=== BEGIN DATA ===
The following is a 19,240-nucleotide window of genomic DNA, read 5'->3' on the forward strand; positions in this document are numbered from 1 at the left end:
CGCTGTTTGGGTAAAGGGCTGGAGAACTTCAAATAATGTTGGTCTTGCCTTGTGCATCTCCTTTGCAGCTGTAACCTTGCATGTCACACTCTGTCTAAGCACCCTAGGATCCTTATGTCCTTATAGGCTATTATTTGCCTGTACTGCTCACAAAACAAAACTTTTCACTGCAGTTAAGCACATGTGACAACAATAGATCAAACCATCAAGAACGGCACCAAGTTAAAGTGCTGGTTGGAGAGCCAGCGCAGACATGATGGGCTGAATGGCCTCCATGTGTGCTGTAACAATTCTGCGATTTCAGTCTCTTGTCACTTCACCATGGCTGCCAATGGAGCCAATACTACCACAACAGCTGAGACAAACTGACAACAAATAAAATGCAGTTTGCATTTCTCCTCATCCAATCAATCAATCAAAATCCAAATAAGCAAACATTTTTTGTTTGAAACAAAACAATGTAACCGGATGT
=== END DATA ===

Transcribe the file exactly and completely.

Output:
The following is a 19,240-nucleotide window of genomic DNA, read 5'->3' on the forward strand; positions in this document are numbered from 1 at the left end:
CGCTGTTTGGGTAAAGGGCTGGAGAACTTCAAATAATGTTGGTCTTGCCTTGTGCATCTCCTTTGCAGCTGTAACCTTGCATGTCACACTCTGTCTAAGCACCCTAGGATCCTTATGTCCTTATAGGCTATTATTTGCCTGTACTGCTCACAAAACAAAACTTTTCACTGCAGTTAAGCACATGTGACAACAATAGATCAAACCATCAAGAACGGCACCAAGTTAAAGTGCTGGTTGGAGAGCCAGCGCAGACATGATGGGCTGAATGGCCTCCATGTGTGCTGTAACAATTCTGCGATTTCAGTCTCTTGTCACTTCACCATGGCTGCCAATGGAGCCAATACTACCACAACAGCTGAGACAAACTGACAACAAATAAAATGCAGTTTGCATTTCTCCTCATCCAATCAATCAATCAAAATCCAAATAAGCAAACATTTTTTGTTTGAAACAAAACAATGTAACCGGATGT